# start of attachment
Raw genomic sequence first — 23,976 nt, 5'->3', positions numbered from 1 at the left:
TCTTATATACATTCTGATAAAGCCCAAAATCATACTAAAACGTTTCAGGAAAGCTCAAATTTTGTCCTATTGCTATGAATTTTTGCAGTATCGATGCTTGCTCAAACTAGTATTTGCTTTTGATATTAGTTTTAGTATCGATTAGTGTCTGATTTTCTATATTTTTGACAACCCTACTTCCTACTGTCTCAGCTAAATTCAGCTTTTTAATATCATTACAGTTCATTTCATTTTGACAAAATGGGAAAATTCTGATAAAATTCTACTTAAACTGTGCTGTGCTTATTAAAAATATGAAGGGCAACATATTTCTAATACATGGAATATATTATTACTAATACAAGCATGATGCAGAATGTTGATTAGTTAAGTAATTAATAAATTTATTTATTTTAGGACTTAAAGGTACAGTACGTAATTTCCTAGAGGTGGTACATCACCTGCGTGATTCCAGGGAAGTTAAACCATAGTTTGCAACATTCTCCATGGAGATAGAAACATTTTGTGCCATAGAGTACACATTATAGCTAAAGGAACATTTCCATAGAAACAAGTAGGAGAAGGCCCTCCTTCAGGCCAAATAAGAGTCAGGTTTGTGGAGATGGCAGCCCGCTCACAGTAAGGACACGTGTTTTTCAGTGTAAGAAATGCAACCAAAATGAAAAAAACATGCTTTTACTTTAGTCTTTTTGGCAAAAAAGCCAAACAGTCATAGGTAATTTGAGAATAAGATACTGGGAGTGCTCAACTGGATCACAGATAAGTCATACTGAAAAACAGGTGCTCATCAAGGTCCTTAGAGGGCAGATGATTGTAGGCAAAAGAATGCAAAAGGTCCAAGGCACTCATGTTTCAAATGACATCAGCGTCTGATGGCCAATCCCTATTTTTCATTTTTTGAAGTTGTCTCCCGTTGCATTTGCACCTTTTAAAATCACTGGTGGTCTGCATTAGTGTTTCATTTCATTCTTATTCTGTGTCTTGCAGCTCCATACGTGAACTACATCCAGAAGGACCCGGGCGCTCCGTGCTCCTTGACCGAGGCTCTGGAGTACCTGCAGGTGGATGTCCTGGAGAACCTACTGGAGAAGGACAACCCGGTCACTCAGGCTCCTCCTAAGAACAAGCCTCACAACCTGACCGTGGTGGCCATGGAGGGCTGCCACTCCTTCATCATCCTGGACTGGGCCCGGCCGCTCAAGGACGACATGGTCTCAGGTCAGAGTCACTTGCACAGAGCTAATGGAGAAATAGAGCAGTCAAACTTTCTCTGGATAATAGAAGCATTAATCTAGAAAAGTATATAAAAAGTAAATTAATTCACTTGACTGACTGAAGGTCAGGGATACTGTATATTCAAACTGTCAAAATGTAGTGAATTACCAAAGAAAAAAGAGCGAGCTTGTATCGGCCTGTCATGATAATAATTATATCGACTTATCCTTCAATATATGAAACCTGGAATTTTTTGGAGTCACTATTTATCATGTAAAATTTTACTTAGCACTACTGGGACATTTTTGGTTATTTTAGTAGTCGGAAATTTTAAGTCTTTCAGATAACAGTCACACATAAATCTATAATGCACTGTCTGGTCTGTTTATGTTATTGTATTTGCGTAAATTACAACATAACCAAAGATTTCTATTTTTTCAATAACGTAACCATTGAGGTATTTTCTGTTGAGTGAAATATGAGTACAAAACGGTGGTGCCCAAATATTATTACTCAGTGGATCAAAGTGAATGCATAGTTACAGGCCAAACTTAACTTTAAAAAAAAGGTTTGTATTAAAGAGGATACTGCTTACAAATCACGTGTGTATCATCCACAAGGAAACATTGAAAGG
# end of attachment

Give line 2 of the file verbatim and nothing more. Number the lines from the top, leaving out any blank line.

TCTTATATACATTCTGATAAAGCCCAAAATCATACTAAAACGTTTCAGGAAAGCTCAAATTTTGTCCTATTGCTATGAATTTTTGCAGTATCGATGCTTGCTCAAACTAGTATTTGCTTTTGATATTAGTTTTAGTATCGATTAGTGTCTGATTTTCTATATTTTTGACAACCCTACTTCCTACTGTCTCAGCTAAATTCAGCTTTTTAATATCATTACAGTTCATTTCATTTTGACAAAATGGGAAAATTCTGATAAAATTCTACTTAAACTGTGCTGTGCTTATTAAAAATATGAAGGGCAACATATTTCTAATACATGGAATATATTATTACTAATACAAGCATGATGCAGAATGTTGATTAGTTAAGTAATTAATAAATTTATTTATTTTAGGACTTAAAGGTACAGTACGTAATTTCCTAGAGGTGGTACATCACCTGCGTGATTCCAGGGAAGTTAAACCATAGTTTGCAACATTCTCCATGGAGATAGAAACATTTTGTGCCATAGAGTACACATTATAGCTAAAGGAACATTTCCATAGAAACAAGTAGGAGAAGGCCCTCCTTCAGGCCAAATAAGAGTCAGGTTTGTGGAGATGGCAGCCCGCTCACAGTAAGGACACGTGTTTTTCAGTGTAAGAAATGCAACCAAAATGAAAAAAACATGCTTTTACTTTAGTCTTTTTGGCAAAAAAGCCAAACAGTCATAGGTAATTTGAGAATAAGATACTGGGAGTGCTCAACTGGATCACAGATAAGTCATACTGAAAAACAGGTGCTCATCAAGGTCCTTAGAGGGCAGATGATTGTAGGCAAAAGAATGCAAAAGGTCCAAGGCACTCATGTTTCAAATGACATCAGCGTCTGATGGCCAATCCCTATTTTTCATTTTTTGAAGTTGTCTCCCGTTGCATTTGCACCTTTTAAAATCACTGGTGGTCTGCATTAGTGTTTCATTTCATTCTTATTCTGTGTCTTGCAGCTCCATACGTGAACTACATCCAGAAGGACCCGGGCGCTCCGTGCTCCTTGACCGAGGCTCTGGAGTACCTGCAGGTGGATGTCCTGGAGAACCTACTGGAGAAGGACAACCCGGTCACTCAGGCTCCTCCTAAGAACAAGCCTCACAACCTGACCGTGGTGGCCATGGAGGGCTGCCACTCCTTCATCATCCTGGACTGGGCCCGGCCGCTCAAGGACGACATGGTCTCAGGTCAGAGTCACTTGCACAGAGCTAATGGAGAAATAGAGCAGTCAAACTTTCTCTGGATAATAGAAGCATTAATCTAGAAAAGTATATAAAAAGTAAATTAATTCACTTGACTGACTGAAGGTCAGGGATACTGTATATTCAAACTGTCAAAATGTAGTGAATTACCAAAGAAAAAAGAGCGAGCTTGTATCGGCCTGTCATGATAATAATTATATCGACTTATCCTTCAATATATGAAACCTGGAATTTTTTGGAGTCACTATTTATCATGTAAAATTTTACTTAGCACTACTGGGACATTTTTGGTTATTTTAGTAGTCGGAAATTTTAAGTCTTTCAGATAACAGTCACACATAAATCTATAATGCACTGTCTGGTCTGTTTATGTTATTGTATTTGCGTAAATTACAACATAACCAAAGATTTCTATTTTTTCAATAACGTAACCATTGAGGTATTTTCTGTTGAGTGAAATATGAGTACAAAACGGTGGTGCCCAAATATTATTACTCAGTGGATCAAAGTGAATGCATAGTTACAGGCCAAACTTAACTTTAAAAAAAAGGTTTGTATTAAAGAGGATACTGCTTACAAATCACGTGTGTATCATCCACAAGGAAACATTGAAAGG